Conflict, Institutional Change, and Development in the Era of Globalization
Edited by Joachim Ahrens, Rolf Caspers and Janina Weingarth
Chapter 6: The European Union’s Foreign Policy: Regional Profile and Global Reach
6. The European Union's Foreign Policy: Regional Profile and Global Reach Udo Diedrichs 1. THE DYNAMICS OF CHANGE IN EU FOREIGN POLICY: INTER-REGIONALISM AS AN OPPORTUNITY AND A CHALLENGE After the end of the Cold War, the European Union had to adjust to a dramatically transformed international landscape. Patterns of regional integration and cooperation combined with a global drive for cross-border transactions strengthened the need to manage relations between the emerging regional areas (Telo, 2001). The European Union has been a key player in this context; be it transatlantic relations, the EU-Mediterranean Policy, contacts with Latin America or Asia, to name only a few examples: since the 1990s a growing dynamics could be observed in the establishment of interregional forms of cooperation by the EU, which itself appeared to be a 'natural' answer to the challenges of globalization and (macro)regionalization. However, in contrast to its traditional perception and intention, the Union has become much more hesitant in trying to export its own model of governance to other world regions in recent years. The optimism that once had marked EU efforts in presenting its own experience as an example that could be followed in different regional contexts has given way to a much more modest, pragmatic and culturally sophisticated understanding of the limits and potentials of cooperation and integration on the international scale. In this sense, the EU has tried to pursue a mixed approach which combines the establishment of close links with other world regions with a number of...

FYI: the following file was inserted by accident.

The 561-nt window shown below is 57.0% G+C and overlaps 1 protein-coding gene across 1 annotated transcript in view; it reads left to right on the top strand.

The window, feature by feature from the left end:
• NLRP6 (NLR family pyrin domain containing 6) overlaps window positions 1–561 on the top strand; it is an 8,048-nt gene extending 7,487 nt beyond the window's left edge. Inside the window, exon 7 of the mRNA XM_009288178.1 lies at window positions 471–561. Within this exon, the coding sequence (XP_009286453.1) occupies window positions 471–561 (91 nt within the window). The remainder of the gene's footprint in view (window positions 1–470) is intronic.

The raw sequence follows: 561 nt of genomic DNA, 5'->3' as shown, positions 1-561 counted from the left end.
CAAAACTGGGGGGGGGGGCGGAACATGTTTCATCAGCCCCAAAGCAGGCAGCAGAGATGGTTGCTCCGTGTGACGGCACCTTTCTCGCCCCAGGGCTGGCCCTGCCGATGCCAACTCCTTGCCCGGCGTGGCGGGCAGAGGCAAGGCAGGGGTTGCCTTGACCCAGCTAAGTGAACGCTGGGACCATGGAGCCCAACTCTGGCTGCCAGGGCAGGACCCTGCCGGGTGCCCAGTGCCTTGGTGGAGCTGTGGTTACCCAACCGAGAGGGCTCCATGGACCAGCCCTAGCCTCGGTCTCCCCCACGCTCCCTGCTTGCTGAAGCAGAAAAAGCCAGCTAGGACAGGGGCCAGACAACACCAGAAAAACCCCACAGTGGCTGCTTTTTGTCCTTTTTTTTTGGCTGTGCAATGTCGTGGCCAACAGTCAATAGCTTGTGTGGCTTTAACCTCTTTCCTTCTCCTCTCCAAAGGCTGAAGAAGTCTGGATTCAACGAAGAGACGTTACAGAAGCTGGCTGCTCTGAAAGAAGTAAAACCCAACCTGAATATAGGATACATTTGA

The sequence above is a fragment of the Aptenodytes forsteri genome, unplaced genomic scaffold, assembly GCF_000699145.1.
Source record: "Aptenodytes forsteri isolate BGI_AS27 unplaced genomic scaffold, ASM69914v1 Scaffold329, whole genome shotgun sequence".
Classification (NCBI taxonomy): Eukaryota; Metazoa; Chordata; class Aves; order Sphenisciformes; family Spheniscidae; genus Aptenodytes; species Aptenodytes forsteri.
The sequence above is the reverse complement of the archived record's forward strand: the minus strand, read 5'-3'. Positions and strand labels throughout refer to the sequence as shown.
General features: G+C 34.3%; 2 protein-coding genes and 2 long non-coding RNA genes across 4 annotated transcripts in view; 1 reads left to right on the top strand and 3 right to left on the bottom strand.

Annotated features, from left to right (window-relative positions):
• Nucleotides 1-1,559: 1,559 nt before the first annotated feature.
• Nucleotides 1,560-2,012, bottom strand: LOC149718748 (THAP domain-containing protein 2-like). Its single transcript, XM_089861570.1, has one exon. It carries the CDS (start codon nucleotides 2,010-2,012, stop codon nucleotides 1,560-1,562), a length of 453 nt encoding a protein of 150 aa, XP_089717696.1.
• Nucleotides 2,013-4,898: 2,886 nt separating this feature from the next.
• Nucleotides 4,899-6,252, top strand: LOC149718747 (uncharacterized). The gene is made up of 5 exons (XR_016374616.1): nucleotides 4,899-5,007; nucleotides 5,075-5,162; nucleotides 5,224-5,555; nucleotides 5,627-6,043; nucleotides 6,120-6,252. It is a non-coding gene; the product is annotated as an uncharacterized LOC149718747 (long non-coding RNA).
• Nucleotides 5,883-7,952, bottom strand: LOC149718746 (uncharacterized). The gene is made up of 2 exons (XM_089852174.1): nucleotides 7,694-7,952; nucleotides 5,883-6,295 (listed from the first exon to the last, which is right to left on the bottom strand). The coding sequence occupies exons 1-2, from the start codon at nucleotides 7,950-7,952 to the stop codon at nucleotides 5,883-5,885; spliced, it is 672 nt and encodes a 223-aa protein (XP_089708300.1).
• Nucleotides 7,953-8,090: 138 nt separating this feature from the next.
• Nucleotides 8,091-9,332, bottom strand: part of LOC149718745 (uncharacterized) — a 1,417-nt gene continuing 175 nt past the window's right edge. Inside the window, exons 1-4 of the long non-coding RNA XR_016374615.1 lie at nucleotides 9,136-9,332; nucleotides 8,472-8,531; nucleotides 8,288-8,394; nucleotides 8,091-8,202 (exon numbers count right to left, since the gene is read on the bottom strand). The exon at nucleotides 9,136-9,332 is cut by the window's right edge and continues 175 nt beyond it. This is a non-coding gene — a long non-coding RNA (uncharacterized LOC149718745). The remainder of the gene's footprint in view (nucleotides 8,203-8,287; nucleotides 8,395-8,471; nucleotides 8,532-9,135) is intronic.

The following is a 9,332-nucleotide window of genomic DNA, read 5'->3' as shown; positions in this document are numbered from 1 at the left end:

You are not authenticated to view the full text of this chapter or article.